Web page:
Publication Library

Research, guides, information and policies published by PPTA Te Wehengarua

18 reasons for 18 credits - managing student and teacher assessment workload PPTA Te Wehengarua suggests an effective way of managing student and teacher assessment workload would be to limit the number of credits offered. This should take into account the abilities of the class but on average a realistic number of credits to offer would be 13-18 per course, based on assumption of about four hours per week contact time over about 33 weeks, plus some homework time.
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December 12, 2016 12/12/16
Alternatives to study leave for senior students: PPTA advice This advice reminds members of existing policies and requirements in relation to several factors that need to be considered should a school wish to explore alternatives to senior study leave
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March 10, 2017 10/03/17
NCEA Internal Assessment: A harder job than professional marking! (2010) A combined paper from the Manawatu-Whanganui & Auckland Regions to the 2010 Annual conference.
Marking and giving feedback as part of teaching is the professional responsibility of every teacher. No suggestion is being made that this will ever change. However, since the introduction of NCEA in 2002 the administrative and bureaucratic requirements of marking internally assessed standards have dramatically increased teacher workload.
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January 20, 2017 20/01/17
NCEA can it be saved (2015) 2015 Annual conference paper. This paper examines why teacher support for the National Certificate of Educational Achievement (NCEA) has struggled to rise beyond a "fragile consensus" since its 2002
inception and advocates major changes in government policies to enable the NCEA to fullful its potential.
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April 11, 2017 11/04/17
NCEA the work continues (2006) 2006 Annual conference paper. PPTA’s consistent position is that the union is opposed to substantial change to the design of the NCEA without extensive consultation with teachers and robust research.
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January 19, 2017 19/01/17
NCEA: A pathway to the future (2008) 2008 Annual conference 2008. This paper is largely a forward-looking paper, seeking to identify possible ways forward in terms largely of the design of the NCEA. The fact that the paper focuses on design issues does not ignore the fact that there are longstanding issues around government implementation and resourcing of the NCEA that continue to cause members significant annoyance; however, as noted below, there is an unprecedented opportunity now to address some design issues to the long-term benefit of the qualification and the students whose achievement it seeks to recognise.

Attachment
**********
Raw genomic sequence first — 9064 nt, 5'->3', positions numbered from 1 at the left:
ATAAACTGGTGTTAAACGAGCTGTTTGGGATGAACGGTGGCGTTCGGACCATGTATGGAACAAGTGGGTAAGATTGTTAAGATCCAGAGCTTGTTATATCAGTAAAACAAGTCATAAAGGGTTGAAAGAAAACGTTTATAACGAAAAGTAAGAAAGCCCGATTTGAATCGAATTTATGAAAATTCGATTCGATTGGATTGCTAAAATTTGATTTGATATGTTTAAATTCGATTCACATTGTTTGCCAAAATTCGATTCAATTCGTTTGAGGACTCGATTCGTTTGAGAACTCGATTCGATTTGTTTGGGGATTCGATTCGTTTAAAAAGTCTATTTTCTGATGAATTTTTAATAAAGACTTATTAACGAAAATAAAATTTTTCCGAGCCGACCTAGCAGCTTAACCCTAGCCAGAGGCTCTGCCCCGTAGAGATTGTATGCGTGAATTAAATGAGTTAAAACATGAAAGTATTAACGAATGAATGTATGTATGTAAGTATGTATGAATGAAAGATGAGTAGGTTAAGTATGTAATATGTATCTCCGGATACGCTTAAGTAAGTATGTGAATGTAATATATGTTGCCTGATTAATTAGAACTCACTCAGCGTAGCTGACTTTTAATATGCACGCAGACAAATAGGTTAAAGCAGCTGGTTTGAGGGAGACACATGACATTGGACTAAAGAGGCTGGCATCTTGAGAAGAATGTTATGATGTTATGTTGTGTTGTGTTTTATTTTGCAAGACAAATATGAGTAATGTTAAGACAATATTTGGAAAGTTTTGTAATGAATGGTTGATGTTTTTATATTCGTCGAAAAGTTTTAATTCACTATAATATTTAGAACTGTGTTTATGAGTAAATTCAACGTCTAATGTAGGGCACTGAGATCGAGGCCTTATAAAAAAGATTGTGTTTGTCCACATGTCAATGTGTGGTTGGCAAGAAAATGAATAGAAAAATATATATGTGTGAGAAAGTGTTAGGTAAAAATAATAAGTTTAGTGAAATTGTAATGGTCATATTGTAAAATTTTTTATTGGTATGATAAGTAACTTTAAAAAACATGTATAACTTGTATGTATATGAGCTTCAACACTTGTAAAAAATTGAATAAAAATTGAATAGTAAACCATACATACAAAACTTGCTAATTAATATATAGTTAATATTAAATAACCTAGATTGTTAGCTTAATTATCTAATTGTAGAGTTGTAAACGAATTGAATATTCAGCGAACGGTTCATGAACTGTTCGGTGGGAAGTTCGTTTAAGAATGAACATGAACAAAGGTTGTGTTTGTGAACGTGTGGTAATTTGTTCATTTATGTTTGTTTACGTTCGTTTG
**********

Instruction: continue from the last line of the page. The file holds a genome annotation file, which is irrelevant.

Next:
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May 10, 2017 10/05/17
NCEA: Nothing endures but change... (2007) 2007 Annual conference paper. PPTA representatives will continue to use every opportunity to warn of the dangers inherent in some of the recent changes, to seek to have them implemented in ways that minimise the damage, and to network with groups sympathetic to our cause. However, PPTA’s chances of reversing those changes it deems to be negative are not high, because the push for change has become intensely political. Nevertheless we must continue to highlight the union’s concerns to ensure that policy makers can hear the voice from the classroom loud and clear and will have no excuses to fall back on should they refuse to heed it.
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January 19, 2017 19/01/17
Seamless Transition or jagged edge? Report of the Secondary-Tertiary Interface Taskforce 2013 (2014) The Seamless Transition or Jagged Edge? report is the result of a wide-ranging investigation, conducted by the Taskforce during 2013, into all the initiatives loosely gathered under the government policy heading "˜Youth Guarantee'.
The initiatives included under that heading are: trades academies (or Secondary-Tertiary Partnerships or STPs), fees-free places in tertiary education, Youth Guarantee Networks, Vocational Pathways, the Secondary-Tertiary Alignment Resource (STAR), Gateway, and careers guidance.
In particular, the report argues that there is a lack of coherence in the policy as it is experienced at the level of the individual school. Implementation has had serious shortcomings, and this is reflected in poor communication with schools, an absence of provision for teacher professional learning and development that should accompany any major change process, and a failure to have robust evaluation strategies in place.
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May 10, 2017 10/05/17

Last modified on Wednesday, 16 November 2016 09:27